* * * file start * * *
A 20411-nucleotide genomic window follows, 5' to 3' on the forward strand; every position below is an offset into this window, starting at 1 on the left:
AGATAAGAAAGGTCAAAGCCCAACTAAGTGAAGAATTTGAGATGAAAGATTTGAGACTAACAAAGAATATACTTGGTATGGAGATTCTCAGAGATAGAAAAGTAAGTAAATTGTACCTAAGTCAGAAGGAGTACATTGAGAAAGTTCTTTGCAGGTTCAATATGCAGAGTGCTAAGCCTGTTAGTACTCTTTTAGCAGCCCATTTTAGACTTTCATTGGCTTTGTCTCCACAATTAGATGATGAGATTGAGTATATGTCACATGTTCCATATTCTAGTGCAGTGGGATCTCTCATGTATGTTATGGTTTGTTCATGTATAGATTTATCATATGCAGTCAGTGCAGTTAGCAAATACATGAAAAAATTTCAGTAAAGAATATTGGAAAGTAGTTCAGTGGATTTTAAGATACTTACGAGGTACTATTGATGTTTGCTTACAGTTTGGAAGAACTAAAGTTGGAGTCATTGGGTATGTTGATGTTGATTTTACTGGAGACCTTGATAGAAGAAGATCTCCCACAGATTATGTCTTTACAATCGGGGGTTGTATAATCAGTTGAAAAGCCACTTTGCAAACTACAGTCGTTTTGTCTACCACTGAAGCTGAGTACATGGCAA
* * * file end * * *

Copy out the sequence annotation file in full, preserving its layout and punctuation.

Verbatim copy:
A 20411-nucleotide genomic window follows, 5' to 3' on the forward strand; every position below is an offset into this window, starting at 1 on the left:
AGATAAGAAAGGTCAAAGCCCAACTAAGTGAAGAATTTGAGATGAAAGATTTGAGACTAACAAAGAATATACTTGGTATGGAGATTCTCAGAGATAGAAAAGTAAGTAAATTGTACCTAAGTCAGAAGGAGTACATTGAGAAAGTTCTTTGCAGGTTCAATATGCAGAGTGCTAAGCCTGTTAGTACTCTTTTAGCAGCCCATTTTAGACTTTCATTGGCTTTGTCTCCACAATTAGATGATGAGATTGAGTATATGTCACATGTTCCATATTCTAGTGCAGTGGGATCTCTCATGTATGTTATGGTTTGTTCATGTATAGATTTATCATATGCAGTCAGTGCAGTTAGCAAATACATGAAAAAATTTCAGTAAAGAATATTGGAAAGTAGTTCAGTGGATTTTAAGATACTTACGAGGTACTATTGATGTTTGCTTACAGTTTGGAAGAACTAAAGTTGGAGTCATTGGGTATGTTGATGTTGATTTTACTGGAGACCTTGATAGAAGAAGATCTCCCACAGATTATGTCTTTACAATCGGGGGTTGTATAATCAGTTGAAAAGCCACTTTGCAAACTACAGTCGTTTTGTCTACCACTGAAGCTGAGTACATGGCAA